Two new studies showed that pregnant women who contract Covid-19 disease caused by the emerging corona virus are exposed to emergency complications and other problems during their pregnancy, which may put their fetuses at risk, according to CNN.
The first study showed that pregnant women with the disease had a higher rate of emergency complications, compared to those who tested positive without showing any symptoms, knowing that this study was presented to the annual meeting of anesthesiology during the weekend.
The study included 100 women infected with the Corona virus who gave birth between March and September of last year, in one hospital in the US state of Texas.
The study indicated that 58 percent of those women who experienced symptoms of the disease had given birth in emergency rooms, noting that these women were more likely to suffer from emergency complications that pose a threat to the life of the child.
According to the study, mothers with symptoms of the disease were more likely to develop emergency complications that pose a threat to the child, and that many children were born in a “breech position”, which means resorting to caesarean sections, in addition to cases of reduced fetal movement, while some women suffered from a lack of fluid. Amniotic fluid, a nourishing fluid that provides protection to the fetus and is found inside the amniotic sac in a woman’s uterus.
The study also found that babies born to mothers with obvious symptoms of COVID-19 were more likely to need oxygen and more likely to be admitted to intensive care rooms.
“Coronavirus has severe effects on pregnant women, especially those who show symptoms of the disease,” said Kristin Lin, a medical student at the University of Texas Medical Branch in Galveston, Texas, who co-authored the study.
She noted that there is also that doctors who take care of pregnant women who show symptoms have been wary of the virus and often proactively recommend caesarean section.
It’s also possible that the problems are related to chronic inflammation caused by Covid-19, said Dr. Jill Moore, a reproductive immunologist who was not involved in the study but reviewed it, stressing that “those infections are very dangerous to both the mother and the developing fetus.”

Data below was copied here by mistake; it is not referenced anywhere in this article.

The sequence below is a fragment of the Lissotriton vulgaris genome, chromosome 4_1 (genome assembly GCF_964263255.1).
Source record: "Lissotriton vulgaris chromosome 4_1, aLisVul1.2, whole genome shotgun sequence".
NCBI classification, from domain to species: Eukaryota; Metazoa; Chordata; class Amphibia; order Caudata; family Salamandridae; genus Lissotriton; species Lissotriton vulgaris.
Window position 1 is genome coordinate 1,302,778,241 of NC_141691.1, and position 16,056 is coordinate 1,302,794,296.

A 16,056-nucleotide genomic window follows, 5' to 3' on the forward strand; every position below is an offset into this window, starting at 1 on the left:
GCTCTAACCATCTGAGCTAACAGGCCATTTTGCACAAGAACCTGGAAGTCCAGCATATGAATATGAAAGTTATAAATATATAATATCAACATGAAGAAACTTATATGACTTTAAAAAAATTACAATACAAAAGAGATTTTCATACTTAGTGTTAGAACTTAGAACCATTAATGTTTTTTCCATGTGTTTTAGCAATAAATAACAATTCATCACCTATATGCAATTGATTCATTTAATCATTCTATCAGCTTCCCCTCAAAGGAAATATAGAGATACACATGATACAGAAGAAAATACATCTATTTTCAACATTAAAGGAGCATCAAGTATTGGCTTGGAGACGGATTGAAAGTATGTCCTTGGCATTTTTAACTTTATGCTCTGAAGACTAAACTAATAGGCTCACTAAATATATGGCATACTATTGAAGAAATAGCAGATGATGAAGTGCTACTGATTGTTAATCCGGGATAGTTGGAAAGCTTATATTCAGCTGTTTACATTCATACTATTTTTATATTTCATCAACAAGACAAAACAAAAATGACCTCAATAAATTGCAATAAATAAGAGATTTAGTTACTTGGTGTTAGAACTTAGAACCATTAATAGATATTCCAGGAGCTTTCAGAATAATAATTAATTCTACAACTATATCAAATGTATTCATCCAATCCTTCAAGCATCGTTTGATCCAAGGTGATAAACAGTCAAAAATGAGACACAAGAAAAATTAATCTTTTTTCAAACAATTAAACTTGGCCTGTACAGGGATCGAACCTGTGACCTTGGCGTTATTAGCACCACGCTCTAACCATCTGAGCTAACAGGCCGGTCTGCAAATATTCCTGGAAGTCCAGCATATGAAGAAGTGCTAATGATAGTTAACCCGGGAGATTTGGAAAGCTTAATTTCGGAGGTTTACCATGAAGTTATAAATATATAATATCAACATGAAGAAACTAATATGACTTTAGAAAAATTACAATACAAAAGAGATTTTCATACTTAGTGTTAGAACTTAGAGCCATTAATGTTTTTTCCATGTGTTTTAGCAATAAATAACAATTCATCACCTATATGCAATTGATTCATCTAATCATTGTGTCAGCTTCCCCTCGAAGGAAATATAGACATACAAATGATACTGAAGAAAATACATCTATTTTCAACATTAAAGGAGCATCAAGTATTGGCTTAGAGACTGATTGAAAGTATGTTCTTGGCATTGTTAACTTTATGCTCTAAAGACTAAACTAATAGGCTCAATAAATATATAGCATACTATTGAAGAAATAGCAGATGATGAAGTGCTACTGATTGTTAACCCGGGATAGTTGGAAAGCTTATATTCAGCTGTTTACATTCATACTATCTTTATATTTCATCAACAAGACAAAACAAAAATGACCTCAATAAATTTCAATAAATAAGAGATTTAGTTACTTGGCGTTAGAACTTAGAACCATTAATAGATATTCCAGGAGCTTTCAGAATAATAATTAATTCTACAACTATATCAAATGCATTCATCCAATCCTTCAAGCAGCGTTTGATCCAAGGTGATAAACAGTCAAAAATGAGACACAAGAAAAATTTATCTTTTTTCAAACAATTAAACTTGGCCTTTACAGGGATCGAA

He continued, “Chronic inflammation may mean a battle for the survival of the mother and the fetus, and during this battle there may be costs that the woman and her fetus must pay. Therefore, we need to do everything possible to prevent the occurrence of chronic inflammation.”
In the second study, published in the Journal of Maternal, Fetal and Newborn Medicine, experts and doctors examined the records of more than 2,400 women in one hospital in Israel between March and September of last year.
Physician Elior Eliasi of Mayanei Hayeshua Medical Center and colleagues found that pregnant women with Covid symptoms had higher rates of gestational diabetes, lower white blood cell counts, and heavy bleeding during childbirth, rather than ending with breathing problems in their babies.
The risks were about 20% higher for women who had symptoms of COVID-19, and 14% higher for those without symptoms.
Unlike other research, this study did not find that women with symptoms were more likely to give birth early, but this study is viewed with caution because it was conducted in one hospital.
The two new studies add to a growing body of evidence that COVID-19, especially the symptomatic disease, poses a real threat to pregnant women and that the risks of this disease increase the repercussions and complications that these women can normally experience during pregnancy.
For his part, Dr. Dennis Jamison, Head of the Department of Obstetrics and Gynecology at Emory University School of Medicine and a member of the American College of Obstetrics and Gynecology, sees the need for doctors to urge pregnant women to be vaccinated with anti-Coronavirus vaccines as soon as possible.
He added: “I know that pregnant women may be reluctant to take medications or receive vaccinations during pregnancy and they really want to do everything they can to protect their children, and they make a lot of sacrifices for that, but I think that has to be weighed against the risks of not getting vaccinated.” .
He concluded, “It is important that all people be vaccinated, but especially pregnant women should be vaccinated in order to protect themselves and their children.”